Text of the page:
This discrepancy does not go toward uncovering why the researchers at NINDS found no virus particles in the brain tissue itself. The authors themselves wonder if the host’s own antibodies attach to the ACE2 receptors of endothelial cells, which would kick off the cytokine storm cascade. It’s unclear. Though, considering the study of monocytic pyroptosis, I am tempted to ponder if that is the path by which cytokine storm starts in earnest. Either way, it is unresolved as to why it seems that the virus possibly is neurotropic yet across studies is not regularly found in parenchyma.

Takeaways of the study

As summarized by News-Medical Alert:

  • The scientists assessed nine COVID-19 patients who died during the initial COVID-19 wave between March and July 2020.
  • Multiple large proteins that ordinarily do not pass the blood-brain barrier were present in the perivascular areas of COVID-19 patients.
  • This showed deterioration of vascular integrity.
  • High fibrinogen levels were seen in the vicinity of the blood vessels, with concentrations gradually declining as the distance from the vasculature increased, indicating a porous blood-brain barrier.
  • The vascular injury indicators were more frequent across the hindbrain.
  • The endothelial cells harbored high platelet endothelial cell adhesion molecule 1 (PECAM-1) titers; however, the cause of heightened PECAM-1 is unknown.
  • The PECAM-1 serves as an adherent for platelets and their aggregates attached to the endothelial cells. The stimulated platelets occasionally led to the obstruction of the tiny blood vessels.
  • The tissue factor (TF) and CD74 genes help to distinguish between COVID-19 patients from controls and aid in the thrombi development.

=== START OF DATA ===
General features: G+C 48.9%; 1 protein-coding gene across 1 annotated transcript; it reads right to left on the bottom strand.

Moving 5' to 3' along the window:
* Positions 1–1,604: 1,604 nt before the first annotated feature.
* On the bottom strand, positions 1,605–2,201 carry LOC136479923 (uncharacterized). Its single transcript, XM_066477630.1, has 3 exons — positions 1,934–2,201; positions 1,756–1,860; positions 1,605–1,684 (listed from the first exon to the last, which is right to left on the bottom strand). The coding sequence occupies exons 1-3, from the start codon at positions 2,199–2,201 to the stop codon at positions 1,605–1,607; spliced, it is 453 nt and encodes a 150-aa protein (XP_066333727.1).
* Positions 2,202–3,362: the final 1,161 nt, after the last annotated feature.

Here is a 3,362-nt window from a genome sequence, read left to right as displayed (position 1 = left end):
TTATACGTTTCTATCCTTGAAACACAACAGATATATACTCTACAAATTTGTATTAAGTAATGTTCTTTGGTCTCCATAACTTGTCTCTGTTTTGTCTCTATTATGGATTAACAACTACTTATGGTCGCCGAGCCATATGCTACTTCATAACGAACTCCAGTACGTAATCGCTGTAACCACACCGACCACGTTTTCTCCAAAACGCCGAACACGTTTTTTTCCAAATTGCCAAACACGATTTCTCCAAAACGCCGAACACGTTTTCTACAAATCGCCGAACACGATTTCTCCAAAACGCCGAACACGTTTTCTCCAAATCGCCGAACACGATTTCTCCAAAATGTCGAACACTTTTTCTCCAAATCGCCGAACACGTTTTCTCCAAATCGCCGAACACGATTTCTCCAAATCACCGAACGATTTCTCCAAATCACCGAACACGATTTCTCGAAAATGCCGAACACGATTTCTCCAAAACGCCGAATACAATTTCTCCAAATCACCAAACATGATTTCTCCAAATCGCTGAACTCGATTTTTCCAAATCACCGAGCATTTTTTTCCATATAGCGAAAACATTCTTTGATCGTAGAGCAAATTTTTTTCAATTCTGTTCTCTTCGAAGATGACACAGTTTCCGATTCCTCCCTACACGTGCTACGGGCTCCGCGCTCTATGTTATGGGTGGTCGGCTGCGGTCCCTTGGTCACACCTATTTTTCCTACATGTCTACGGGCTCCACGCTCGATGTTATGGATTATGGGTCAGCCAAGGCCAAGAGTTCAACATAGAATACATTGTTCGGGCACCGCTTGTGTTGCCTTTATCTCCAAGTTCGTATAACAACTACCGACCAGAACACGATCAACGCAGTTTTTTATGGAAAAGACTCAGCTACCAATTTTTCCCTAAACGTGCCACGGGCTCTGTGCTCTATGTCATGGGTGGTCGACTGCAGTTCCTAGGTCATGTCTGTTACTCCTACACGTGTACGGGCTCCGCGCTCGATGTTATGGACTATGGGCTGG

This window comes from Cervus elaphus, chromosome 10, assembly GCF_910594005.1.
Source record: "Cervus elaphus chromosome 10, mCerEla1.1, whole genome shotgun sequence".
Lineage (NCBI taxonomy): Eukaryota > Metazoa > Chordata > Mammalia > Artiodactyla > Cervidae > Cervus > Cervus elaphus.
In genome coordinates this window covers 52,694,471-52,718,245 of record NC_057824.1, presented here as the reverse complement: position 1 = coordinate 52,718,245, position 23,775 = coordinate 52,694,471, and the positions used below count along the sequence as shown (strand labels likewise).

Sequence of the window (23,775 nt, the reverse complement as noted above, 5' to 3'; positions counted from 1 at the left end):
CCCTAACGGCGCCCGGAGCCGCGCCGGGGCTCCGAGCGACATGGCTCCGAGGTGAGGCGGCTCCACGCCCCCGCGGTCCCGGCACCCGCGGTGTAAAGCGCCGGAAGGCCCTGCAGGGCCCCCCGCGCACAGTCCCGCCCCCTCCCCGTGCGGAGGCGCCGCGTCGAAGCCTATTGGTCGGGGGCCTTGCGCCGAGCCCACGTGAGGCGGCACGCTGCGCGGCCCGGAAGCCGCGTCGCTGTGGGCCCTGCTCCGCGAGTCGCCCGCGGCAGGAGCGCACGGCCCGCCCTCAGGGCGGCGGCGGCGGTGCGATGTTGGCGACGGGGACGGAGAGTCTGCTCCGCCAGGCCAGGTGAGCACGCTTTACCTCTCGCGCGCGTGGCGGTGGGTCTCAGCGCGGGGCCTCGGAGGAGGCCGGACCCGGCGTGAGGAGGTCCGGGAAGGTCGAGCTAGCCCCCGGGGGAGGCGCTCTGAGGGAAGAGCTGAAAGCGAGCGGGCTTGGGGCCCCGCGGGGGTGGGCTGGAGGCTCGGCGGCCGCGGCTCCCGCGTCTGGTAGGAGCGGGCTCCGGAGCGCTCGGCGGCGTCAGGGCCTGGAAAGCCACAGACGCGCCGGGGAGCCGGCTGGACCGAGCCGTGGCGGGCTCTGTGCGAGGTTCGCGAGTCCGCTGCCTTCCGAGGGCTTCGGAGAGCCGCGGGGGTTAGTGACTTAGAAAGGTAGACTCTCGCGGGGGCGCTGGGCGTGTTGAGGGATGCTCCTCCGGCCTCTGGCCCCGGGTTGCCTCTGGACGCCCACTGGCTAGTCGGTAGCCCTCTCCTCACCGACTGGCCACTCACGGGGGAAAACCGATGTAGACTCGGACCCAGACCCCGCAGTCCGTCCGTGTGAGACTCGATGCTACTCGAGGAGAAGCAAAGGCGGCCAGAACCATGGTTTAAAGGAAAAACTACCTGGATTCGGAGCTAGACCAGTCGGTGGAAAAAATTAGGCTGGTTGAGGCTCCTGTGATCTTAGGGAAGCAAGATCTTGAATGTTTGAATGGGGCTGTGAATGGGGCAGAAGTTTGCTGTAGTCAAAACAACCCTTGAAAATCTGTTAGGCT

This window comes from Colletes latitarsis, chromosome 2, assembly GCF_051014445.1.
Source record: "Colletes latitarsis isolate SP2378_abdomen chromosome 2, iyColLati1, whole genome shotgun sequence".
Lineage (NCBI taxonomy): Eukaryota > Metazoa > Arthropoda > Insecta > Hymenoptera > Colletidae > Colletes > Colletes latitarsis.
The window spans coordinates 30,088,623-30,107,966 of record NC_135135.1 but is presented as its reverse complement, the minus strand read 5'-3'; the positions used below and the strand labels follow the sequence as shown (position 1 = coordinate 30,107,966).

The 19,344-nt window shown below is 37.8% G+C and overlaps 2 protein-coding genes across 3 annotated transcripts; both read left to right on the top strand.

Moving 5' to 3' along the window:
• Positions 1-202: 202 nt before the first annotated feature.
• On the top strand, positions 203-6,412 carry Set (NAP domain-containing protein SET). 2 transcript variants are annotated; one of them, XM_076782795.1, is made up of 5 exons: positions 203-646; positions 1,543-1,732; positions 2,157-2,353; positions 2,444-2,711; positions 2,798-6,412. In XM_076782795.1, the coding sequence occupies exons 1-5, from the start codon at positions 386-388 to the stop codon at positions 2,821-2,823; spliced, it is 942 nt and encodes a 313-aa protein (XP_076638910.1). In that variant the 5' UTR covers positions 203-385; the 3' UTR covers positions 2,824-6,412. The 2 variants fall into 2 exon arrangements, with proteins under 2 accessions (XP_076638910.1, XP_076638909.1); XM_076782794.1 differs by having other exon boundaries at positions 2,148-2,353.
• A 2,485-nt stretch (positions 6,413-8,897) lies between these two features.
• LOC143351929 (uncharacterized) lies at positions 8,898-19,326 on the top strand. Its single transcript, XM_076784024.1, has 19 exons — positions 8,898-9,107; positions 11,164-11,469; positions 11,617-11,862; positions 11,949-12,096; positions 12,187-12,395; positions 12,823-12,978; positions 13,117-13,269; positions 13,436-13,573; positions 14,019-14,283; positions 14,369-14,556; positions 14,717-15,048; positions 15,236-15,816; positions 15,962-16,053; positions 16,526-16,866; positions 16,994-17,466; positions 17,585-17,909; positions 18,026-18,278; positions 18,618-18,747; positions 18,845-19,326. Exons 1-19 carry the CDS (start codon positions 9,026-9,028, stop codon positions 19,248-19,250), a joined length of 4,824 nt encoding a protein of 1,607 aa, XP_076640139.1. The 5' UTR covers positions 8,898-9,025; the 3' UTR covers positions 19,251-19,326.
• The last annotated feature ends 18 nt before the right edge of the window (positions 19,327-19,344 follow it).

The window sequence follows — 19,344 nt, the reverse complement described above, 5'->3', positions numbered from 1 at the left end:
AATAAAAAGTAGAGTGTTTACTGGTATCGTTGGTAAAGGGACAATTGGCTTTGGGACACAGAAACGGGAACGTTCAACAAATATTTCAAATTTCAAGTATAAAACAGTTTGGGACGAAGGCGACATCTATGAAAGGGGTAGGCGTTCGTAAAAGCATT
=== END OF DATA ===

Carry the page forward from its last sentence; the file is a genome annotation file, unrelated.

• Relative to controls, the COVID-19 patients had higher levels of the signaling pathways for semaphore and the ras homologous guanosine diphosphate-dissociation inhibitor (RhoGDI), which correlates with vascular permeability. These inferences accounted for microinfarcts.
  • The team discovered 25 angiogenesis-associated genes contrastively expressed in the COVID-19 patients’ brains. They also identified dysregulation of the signaling pathways implicated in angiogenesis.
  • Endothelial cells and platelet aggregates possessed IgM and IgG masses co-localized with many complement cascade components.
  • The existence of C4d, C1q, and C5b-9 were indications of an activated classical complement network. The team also discovered C1q and C3 deposition in macrophages and endothelial cells.
  • Immunohistochemistry revealed cellular infiltrates of macrophages, CD8+, and CD4+ T cells in COVID-19 patients, in line with previous reports.
  • Despite the low amount of T cells, CD8+ cells exceeded CD4+ cells, and B cells were relatively rare.
  • Neurons and glia absorbed serum proteins like complement and fibrinogen.
  • Astrocytosis was most common in the perivascular domains.
  • The cerebellum and other hindbrain areas experienced a multifocal depletion of neurons.
  • Sirtuin and other genes and signaling routes connected to oxidative stress and deoxyribonucleic acid (DNA) impairment were increased in COVID-19. Most pathological observations were more frequent in the hindbrain.
  • The authors suggested that antibody-triggered cytotoxicity targeting the endothelial cells probably led to neuroinflammation, vascular leakage, platelet aggregation, and neuronal damage.

ONE LAST THING!

Get vaccinated! Not only has it been shown to lessen the severity of COVID in breakthrough cases, the pyroptosis study showed that vaccination almost completely stifled the reaction of monocytes in blood plasma. (This is important if those monocytes also somehow traverse the BBB.) Lastly, an observational study just reported that two or three vaccine doses may cut the risk of contracting Long Covid. Every reason exists for getting vaccinated and staying up on your schedule thereafter.